Subscribe / Unsubscribe Enewsletters | Login | Register

Pencil Banner

Guest View: Thriving in a BYOD world: Three steps to enterprise mobility

Bruce Dahlgren, Senior Vice President and General Manager, Enterprise Services Asia Pacific and Japan, HP | March 12, 2014
In a connected world, organizations are finding they no longer fully control the technology stack used by their employees, customers and suppliers. And that raises multiple challenges which must be addressed.

Step 3 - Establish the architecture

Organizational decisions taken in Step 2 will influence the shape of the architecture needed to support enterprise-class mobile applications. Priorities include:

Security - The architecture should have mobile device end point security built into the device via end point network intrusion protection, virus scan and password policies from the beginning.  This will provide peace of mind to corporate IT and compliance teams.

Mobile application architecture - A major shift from monolithic solutions built around a particular business process to multiple, applications with smaller memory footprints that are designed around the specific use cases.

Visualization and information architecture - User-computer interaction is being transformed by the rich user interfaces delivered by mobile devices. Mobile applications need to adapt new models for visualizing data and use the unique hardware, display and user interaction capabilities to provide context-aware experiences.

Integration architecture - A rethinking of the integration architecture is also required to fully enable enterprise applications for mobility. The new architecture must be scalable and capable of handling thousands of low latency micro-transactions, interface with an array of new technologies and support complex event processing in real-time.

Testing and quality assurance - Business applications should be deployed through an enterprise app store which tests for compatibility across different personal and company-owned devices and at least the five major operating systems and device capabilities -  for example, some devices may only be able to receive and send messages. The store should also support wireless updates for applications, handle remote-wipes and de-registration of devices when they are either lost or compromised.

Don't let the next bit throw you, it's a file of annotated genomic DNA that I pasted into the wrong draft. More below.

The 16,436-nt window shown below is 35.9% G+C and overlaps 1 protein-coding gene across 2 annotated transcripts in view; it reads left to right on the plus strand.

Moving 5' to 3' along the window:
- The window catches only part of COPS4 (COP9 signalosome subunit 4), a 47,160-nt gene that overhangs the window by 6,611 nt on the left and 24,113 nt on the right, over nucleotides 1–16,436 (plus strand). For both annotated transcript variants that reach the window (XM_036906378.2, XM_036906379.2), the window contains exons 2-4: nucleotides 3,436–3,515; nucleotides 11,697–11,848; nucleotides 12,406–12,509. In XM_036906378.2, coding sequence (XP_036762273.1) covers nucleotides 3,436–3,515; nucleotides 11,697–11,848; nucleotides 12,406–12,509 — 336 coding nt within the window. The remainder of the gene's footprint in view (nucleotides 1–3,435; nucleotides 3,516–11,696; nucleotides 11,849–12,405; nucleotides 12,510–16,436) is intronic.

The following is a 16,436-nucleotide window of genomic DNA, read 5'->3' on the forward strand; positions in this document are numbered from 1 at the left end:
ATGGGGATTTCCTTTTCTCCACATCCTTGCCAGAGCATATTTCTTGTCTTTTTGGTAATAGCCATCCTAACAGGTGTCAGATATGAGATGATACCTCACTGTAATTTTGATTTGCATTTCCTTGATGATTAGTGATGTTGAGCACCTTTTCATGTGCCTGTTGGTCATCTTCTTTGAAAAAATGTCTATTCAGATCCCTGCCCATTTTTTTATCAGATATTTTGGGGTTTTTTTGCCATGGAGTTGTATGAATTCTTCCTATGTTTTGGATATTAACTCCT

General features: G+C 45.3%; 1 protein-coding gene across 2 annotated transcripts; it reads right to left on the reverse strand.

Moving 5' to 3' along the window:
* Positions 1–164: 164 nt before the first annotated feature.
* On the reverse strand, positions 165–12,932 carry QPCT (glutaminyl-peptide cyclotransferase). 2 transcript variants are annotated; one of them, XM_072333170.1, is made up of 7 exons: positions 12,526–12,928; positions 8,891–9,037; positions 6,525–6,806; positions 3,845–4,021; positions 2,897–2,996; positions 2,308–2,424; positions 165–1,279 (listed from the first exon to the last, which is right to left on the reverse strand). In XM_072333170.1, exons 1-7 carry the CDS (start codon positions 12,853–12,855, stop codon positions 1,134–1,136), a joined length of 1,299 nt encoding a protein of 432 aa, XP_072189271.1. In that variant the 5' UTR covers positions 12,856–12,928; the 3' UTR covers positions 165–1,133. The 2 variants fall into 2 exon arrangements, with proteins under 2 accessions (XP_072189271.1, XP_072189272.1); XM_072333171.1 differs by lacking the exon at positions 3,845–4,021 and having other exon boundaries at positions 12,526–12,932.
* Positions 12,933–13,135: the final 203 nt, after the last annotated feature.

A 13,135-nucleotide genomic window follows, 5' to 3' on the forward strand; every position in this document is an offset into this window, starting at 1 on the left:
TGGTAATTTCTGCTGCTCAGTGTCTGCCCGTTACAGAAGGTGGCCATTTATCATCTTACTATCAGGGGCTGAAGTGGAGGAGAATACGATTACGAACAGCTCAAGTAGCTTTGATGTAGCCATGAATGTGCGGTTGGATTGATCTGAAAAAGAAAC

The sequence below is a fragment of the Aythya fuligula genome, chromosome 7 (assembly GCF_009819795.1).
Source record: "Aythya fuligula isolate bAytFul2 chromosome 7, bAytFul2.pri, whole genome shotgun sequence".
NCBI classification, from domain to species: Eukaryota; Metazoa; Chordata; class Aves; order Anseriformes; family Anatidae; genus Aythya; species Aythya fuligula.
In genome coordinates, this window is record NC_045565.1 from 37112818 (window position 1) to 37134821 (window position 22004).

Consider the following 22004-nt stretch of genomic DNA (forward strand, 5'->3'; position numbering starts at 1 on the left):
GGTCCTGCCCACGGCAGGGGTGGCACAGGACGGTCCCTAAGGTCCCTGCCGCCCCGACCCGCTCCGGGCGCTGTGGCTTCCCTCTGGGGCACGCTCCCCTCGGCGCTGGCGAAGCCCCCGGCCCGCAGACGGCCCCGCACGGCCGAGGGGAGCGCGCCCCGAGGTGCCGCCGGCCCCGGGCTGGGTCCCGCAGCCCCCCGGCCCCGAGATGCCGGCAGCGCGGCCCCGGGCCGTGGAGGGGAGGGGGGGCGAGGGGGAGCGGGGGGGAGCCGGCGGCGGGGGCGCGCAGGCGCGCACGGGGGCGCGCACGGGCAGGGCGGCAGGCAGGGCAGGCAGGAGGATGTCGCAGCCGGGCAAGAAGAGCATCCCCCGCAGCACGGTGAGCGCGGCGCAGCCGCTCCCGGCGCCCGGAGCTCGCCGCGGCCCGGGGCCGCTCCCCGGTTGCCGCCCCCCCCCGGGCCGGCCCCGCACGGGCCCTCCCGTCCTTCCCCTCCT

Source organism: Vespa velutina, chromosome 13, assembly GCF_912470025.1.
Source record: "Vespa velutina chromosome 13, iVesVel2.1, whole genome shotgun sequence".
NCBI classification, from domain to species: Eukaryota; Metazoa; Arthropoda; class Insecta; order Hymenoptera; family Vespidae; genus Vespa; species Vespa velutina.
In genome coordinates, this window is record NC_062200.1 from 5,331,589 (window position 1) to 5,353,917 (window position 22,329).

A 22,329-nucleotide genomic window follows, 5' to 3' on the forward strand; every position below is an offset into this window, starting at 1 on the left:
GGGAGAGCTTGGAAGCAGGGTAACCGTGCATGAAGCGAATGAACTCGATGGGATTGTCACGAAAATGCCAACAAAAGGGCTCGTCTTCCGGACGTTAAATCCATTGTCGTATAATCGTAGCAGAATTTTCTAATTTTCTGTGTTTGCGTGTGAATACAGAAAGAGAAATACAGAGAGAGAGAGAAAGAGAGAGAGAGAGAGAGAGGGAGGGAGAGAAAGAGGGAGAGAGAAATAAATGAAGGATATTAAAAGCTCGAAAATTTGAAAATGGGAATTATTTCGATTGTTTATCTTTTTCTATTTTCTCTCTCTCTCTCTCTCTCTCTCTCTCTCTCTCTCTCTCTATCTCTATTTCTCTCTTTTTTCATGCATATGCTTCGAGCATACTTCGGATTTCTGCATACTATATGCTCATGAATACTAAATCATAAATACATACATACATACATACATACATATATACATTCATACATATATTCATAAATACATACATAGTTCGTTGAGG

Enabling a safe journey to enterprise mobility

In today's new mobile world enabled by near-universal connectivity options and a multitude of mobile devices, organizations have an opportunity to do business at any time, from anywhere and through any network. It's a transformation that is radically changing the way organizations interact with customers, employees and partners.

Connectivity is now a necessity for enterprises that recognize it enables faster, more accurate and efficient business operations. But a clear, all-encompassing strategy is needed to address the many challenges. This comprehensive approach will help ensure a smooth journey to true, robust enterprise-class mobility solution.

 


[1]Forrester Research, Inc.: "The Enterprise Mobility Outlook For Asia Pacific In 2014", January 2014

[2] Forrester Research, Inc.: "Info Workers Will Erase The Boundary Between Enterprise And Consumer Technologies", August 2012

[3] Gartner "Bring Your Own Device: The Facts and the Future", April 2013

 

 

Previous Page  1  2  3 

Sign up for Computerworld eNewsletters.